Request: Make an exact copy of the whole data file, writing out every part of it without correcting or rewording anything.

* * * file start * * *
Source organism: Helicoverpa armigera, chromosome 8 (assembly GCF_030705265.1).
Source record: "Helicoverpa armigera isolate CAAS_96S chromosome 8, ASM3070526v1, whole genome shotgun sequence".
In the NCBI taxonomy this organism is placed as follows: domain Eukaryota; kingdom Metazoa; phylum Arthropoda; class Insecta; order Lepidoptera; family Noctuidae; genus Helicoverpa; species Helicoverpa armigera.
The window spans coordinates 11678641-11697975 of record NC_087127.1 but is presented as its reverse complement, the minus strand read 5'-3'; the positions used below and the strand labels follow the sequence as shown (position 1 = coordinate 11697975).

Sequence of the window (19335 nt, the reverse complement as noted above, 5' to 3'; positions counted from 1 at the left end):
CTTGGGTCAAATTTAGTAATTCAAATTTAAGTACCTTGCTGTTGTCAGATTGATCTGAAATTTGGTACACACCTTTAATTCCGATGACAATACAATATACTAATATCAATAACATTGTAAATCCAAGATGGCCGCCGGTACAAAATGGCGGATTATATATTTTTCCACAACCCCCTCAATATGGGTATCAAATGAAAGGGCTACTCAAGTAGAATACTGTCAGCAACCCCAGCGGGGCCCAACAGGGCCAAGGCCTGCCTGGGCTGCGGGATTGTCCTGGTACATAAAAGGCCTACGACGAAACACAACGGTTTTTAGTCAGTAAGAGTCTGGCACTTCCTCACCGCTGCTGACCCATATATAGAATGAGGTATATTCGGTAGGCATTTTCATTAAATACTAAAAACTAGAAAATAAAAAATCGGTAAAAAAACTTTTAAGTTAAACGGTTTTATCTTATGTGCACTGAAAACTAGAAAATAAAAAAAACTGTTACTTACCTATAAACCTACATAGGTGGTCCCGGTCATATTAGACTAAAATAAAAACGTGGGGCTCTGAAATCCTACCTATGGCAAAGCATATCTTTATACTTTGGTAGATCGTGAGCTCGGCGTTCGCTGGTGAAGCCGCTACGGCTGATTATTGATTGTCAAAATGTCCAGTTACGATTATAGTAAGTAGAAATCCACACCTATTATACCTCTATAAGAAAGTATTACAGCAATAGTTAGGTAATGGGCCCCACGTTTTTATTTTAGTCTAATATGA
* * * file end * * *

Source organism: Helicoverpa armigera, chromosome 8 (assembly GCF_030705265.1).
Source record: "Helicoverpa armigera isolate CAAS_96S chromosome 8, ASM3070526v1, whole genome shotgun sequence".
In the NCBI taxonomy this organism is placed as follows: domain Eukaryota; kingdom Metazoa; phylum Arthropoda; class Insecta; order Lepidoptera; family Noctuidae; genus Helicoverpa; species Helicoverpa armigera.
The window spans coordinates 11678641-11697975 of record NC_087127.1 but is presented as its reverse complement, the minus strand read 5'-3'; the positions used below and the strand labels follow the sequence as shown (position 1 = coordinate 11697975).

Sequence of the window (19335 nt, the reverse complement as noted above, 5' to 3'; positions counted from 1 at the left end):
CTTGGGTCAAATTTAGTAATTCAAATTTAAGTACCTTGCTGTTGTCAGATTGATCTGAAATTTGGTACACACCTTTAATTCCGATGACAATACAATATACTAATATCAATAACATTGTAAATCCAAGATGGCCGCCGGTACAAAATGGCGGATTATATATTTTTCCACAACCCCCTCAATATGGGTATCAAATGAAAGGGCTACTCAAGTAGAATACTGTCAGCAACCCCAGCGGGGCCCAACAGGGCCAAGGCCTGCCTGGGCTGCGGGATTGTCCTGGTACATAAAAGGCCTACGACGAAACACAACGGTTTTTAGTCAGTAAGAGTCTGGCACTTCCTCACCGCTGCTGACCCATATATAGAATGAGGTATATTCGGTAGGCATTTTCATTAAATACTAAAAACTAGAAAATAAAAAATCGGTAAAAAAACTTTTAAGTTAAACGGTTTTATCTTATGTGCACTGAAAACTAGAAAATAAAAAAAACTGTTACTTACCTATAAACCTACATAGGTGGTCCCGGTCATATTAGACTAAAATAAAAACGTGGGGCTCTGAAATCCTACCTATGGCAAAGCATATCTTTATACTTTGGTAGATCGTGAGCTCGGCGTTCGCTGGTGAAGCCGCTACGGCTGATTATTGATTGTCAAAATGTCCAGTTACGATTATAGTAAGTAGAAATCCACACCTATTATACCTCTATAAGAAAGTATTACAGCAATAGTTAGGTAATGGGCCCCACGTTTTTATTTTAGTCTAATATGA